This is Els' first stroke-play event on tour since January. He enters slightly on the injured side, having sprained his right wrist last week.
'I've got this punching bag in London in my garage, and I was thinking of taking some frustration out on it, but I'm not a pro,' he said. 'So I kind of twisted my wrist a little bit.
'I've had some treatment on it and it really feels good today...I think I'll be fine now by Thursday.'
Of course, 'frustration' is just a manner of speaking. Overall, he has won four times around the world this season -- and set another 72-hole scoring record on the European Tour. Were it not for a pair of missed putts on the final holes in Dubai and Singapore, he might be 6-for-7 in terms of winning in 2003.
'I've seen him hit the ball like this before, but I have not seen him roll the ball as consistently day-in and day-out as he has been,' said Woods.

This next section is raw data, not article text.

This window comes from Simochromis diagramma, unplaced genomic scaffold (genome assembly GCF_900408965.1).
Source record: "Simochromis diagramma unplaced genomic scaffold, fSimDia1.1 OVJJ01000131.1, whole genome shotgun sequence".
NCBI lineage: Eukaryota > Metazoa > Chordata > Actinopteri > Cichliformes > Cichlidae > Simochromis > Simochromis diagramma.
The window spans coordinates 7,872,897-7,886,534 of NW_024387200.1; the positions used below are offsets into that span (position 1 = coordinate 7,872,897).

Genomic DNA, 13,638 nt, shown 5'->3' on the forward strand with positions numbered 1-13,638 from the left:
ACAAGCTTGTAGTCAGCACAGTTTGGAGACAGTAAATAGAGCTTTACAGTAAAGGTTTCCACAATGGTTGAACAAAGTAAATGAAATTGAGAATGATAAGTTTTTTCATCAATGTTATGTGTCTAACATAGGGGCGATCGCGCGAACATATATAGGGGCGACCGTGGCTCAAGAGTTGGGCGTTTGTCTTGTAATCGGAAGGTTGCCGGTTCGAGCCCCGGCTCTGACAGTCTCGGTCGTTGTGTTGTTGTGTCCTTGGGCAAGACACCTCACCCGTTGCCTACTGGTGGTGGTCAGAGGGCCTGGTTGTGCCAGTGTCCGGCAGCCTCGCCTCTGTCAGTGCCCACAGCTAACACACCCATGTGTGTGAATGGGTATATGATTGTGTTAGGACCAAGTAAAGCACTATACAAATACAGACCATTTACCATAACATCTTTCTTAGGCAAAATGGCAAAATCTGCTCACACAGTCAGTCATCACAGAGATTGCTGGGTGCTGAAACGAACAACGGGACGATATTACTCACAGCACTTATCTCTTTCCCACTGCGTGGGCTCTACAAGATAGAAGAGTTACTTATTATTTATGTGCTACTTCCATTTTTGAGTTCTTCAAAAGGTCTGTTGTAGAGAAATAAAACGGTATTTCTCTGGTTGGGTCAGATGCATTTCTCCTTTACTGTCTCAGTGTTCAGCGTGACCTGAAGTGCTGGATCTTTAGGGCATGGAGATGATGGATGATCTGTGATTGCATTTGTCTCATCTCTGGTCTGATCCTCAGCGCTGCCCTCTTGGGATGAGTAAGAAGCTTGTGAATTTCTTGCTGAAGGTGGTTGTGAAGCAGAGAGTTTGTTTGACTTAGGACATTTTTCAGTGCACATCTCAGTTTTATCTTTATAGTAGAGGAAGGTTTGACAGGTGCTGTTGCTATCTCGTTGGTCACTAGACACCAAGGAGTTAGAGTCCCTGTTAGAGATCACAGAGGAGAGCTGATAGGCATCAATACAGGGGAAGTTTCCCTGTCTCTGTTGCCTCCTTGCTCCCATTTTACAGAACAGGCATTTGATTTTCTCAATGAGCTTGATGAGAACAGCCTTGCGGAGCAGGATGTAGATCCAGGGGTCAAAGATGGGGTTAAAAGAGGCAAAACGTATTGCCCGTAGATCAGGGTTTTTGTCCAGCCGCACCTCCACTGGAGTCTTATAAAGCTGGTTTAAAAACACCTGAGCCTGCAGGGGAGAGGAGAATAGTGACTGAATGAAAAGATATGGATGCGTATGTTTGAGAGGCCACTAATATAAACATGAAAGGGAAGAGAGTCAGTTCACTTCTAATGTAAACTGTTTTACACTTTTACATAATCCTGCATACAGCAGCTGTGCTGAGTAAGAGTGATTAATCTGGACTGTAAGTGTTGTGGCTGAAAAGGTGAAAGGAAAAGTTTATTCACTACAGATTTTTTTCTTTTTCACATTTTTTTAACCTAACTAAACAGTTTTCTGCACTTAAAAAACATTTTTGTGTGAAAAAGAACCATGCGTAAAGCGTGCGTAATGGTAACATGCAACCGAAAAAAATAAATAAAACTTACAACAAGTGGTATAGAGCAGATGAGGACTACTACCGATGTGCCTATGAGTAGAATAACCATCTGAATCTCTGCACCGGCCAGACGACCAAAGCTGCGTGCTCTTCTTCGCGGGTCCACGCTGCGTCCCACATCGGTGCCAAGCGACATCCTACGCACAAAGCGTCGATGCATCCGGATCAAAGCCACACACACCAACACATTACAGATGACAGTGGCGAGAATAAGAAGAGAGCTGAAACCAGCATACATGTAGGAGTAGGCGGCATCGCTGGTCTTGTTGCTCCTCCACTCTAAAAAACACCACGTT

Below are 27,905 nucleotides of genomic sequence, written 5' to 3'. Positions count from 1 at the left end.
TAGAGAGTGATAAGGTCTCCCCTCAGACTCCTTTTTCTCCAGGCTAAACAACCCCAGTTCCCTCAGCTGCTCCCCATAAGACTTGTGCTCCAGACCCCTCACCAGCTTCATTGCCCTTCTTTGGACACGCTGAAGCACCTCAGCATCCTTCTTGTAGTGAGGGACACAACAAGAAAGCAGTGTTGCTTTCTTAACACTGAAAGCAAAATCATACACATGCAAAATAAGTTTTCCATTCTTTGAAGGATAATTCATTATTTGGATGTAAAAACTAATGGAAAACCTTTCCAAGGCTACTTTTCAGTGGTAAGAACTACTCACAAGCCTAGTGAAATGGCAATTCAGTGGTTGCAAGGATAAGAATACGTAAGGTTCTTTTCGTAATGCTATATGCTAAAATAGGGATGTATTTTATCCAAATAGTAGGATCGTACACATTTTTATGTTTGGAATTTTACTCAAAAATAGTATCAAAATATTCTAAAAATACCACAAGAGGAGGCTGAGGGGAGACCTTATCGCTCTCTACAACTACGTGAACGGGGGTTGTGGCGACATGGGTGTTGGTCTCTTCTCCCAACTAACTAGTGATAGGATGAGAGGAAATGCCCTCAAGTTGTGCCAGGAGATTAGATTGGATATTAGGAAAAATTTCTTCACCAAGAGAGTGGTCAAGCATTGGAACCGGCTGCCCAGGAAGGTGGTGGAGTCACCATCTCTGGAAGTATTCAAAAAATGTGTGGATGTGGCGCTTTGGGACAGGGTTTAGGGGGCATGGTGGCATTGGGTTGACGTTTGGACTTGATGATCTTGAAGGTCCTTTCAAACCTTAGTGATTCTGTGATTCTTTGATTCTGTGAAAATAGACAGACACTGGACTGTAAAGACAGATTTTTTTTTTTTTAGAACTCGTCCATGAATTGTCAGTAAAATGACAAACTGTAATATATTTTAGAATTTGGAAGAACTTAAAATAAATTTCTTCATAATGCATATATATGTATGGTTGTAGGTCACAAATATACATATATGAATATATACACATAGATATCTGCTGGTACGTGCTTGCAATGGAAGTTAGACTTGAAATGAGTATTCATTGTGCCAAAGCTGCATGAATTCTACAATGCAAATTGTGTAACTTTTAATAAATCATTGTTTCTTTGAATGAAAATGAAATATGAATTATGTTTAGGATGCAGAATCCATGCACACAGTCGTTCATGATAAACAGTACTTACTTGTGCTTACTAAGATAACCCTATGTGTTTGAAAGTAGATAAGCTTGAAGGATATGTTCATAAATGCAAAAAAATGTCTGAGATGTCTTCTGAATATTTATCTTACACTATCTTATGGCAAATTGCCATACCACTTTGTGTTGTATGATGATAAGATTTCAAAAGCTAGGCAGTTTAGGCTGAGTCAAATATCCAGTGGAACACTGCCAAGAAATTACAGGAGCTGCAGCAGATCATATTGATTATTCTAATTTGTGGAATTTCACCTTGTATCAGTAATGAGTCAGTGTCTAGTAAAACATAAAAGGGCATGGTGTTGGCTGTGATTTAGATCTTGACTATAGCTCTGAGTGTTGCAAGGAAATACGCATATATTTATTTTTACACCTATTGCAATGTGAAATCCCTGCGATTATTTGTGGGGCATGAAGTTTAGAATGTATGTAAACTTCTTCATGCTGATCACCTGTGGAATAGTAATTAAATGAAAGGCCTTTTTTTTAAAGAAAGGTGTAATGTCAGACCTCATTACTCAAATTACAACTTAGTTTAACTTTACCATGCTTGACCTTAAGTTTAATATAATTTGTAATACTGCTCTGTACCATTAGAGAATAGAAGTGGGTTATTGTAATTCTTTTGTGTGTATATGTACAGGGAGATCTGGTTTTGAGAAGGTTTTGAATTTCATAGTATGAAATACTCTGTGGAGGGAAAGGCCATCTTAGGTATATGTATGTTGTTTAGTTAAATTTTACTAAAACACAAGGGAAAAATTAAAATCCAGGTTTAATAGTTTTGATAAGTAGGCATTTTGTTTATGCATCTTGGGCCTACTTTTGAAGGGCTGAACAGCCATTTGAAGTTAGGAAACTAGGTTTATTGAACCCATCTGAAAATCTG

Woods has been no slouch himself. Coming off of knee surgery, he has two victories in three starts, including a win in his debut at the Buick Invitational, and feels he's striking the ball as well as he has since the start of 2001.
Woods said Els' quick start in his absence certainly got his attention, but didn't overly concern him.
'I knew deep down in my heart that I could not compete against him at that moment, because I wasn't physically ready,' he said. 'That definitely put my mind more at ease from that standpoint.'
While Woods has spent most of his time resting in Orlando or winning in San Diego, Els has traversed the globe.
This year, Els has traveled from London to Hawaii, from Hawaii to Singapore, from Singapore to Australia, from Australia to California, from California to Florida, from Florida to the United Arab Emirates, and now back to Florida.
Going through different time zones all the time, that takes it out of you a little bit, Els admitted, before adding, Ive had my weeks off in between a lot of events, so Ive had my family with me which makes it easier.
Ive always done this kind of a schedule before the March swing startsits just been kind of normal to me.
Said Woods: I think if he played a more limited schedule it might hurt him because hes accustomed to playing. He plays his way into shape, whereas, some other guys like to practice their way into shape.